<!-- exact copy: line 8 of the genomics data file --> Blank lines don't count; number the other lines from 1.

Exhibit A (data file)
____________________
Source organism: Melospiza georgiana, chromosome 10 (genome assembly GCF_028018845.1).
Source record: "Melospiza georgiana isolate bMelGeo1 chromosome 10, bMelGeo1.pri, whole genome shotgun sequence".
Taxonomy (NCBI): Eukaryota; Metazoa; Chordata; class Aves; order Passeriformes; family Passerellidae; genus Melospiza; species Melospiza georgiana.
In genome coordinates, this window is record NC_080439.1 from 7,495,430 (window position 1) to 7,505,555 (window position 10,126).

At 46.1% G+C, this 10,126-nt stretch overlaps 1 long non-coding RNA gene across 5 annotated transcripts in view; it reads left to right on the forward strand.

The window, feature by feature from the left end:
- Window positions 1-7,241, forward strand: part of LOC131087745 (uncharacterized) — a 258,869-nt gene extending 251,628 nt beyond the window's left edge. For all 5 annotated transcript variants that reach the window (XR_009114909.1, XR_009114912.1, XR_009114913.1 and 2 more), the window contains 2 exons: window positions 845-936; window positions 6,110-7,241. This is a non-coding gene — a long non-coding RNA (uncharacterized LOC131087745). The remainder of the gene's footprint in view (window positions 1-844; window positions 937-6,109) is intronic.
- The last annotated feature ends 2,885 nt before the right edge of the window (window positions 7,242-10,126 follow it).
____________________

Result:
- The last annotated feature ends 2,885 nt before the right edge of the window (window positions 7,242-10,126 follow it).